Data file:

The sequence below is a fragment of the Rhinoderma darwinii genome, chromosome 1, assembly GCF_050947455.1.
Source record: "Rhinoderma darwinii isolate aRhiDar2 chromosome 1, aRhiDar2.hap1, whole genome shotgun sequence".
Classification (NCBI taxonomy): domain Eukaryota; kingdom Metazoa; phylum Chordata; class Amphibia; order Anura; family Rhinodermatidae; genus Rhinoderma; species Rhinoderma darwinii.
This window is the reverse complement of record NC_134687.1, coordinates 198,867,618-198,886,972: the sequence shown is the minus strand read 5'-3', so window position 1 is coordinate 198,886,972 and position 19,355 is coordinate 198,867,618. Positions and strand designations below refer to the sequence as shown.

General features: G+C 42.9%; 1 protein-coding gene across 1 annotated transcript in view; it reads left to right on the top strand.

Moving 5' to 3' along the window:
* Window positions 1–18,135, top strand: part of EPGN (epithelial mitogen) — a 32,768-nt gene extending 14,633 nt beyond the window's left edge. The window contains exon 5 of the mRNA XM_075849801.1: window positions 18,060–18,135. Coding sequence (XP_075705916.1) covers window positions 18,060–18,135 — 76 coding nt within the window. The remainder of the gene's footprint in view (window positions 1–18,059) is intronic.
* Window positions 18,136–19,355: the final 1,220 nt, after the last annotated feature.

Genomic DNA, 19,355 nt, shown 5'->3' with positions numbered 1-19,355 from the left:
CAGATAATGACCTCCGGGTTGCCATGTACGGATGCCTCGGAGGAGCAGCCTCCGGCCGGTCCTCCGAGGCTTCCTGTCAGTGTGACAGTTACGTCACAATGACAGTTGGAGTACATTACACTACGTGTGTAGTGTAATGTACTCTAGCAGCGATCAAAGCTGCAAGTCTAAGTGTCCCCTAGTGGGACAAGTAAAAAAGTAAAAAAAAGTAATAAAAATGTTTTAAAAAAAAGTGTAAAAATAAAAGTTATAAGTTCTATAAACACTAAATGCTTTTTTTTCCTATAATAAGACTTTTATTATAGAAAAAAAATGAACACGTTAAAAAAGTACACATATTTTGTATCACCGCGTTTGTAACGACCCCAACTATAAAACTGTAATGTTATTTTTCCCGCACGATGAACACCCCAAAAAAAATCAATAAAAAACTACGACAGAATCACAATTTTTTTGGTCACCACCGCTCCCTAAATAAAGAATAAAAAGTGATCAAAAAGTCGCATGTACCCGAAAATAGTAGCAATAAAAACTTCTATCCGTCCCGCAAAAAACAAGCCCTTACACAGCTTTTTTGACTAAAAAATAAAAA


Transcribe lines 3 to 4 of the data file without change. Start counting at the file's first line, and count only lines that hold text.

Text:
Classification (NCBI taxonomy): domain Eukaryota; kingdom Metazoa; phylum Chordata; class Amphibia; order Anura; family Rhinodermatidae; genus Rhinoderma; species Rhinoderma darwinii.
This window is the reverse complement of record NC_134687.1, coordinates 198,867,618-198,886,972: the sequence shown is the minus strand read 5'-3', so window position 1 is coordinate 198,886,972 and position 19,355 is coordinate 198,867,618. Positions and strand designations below refer to the sequence as shown.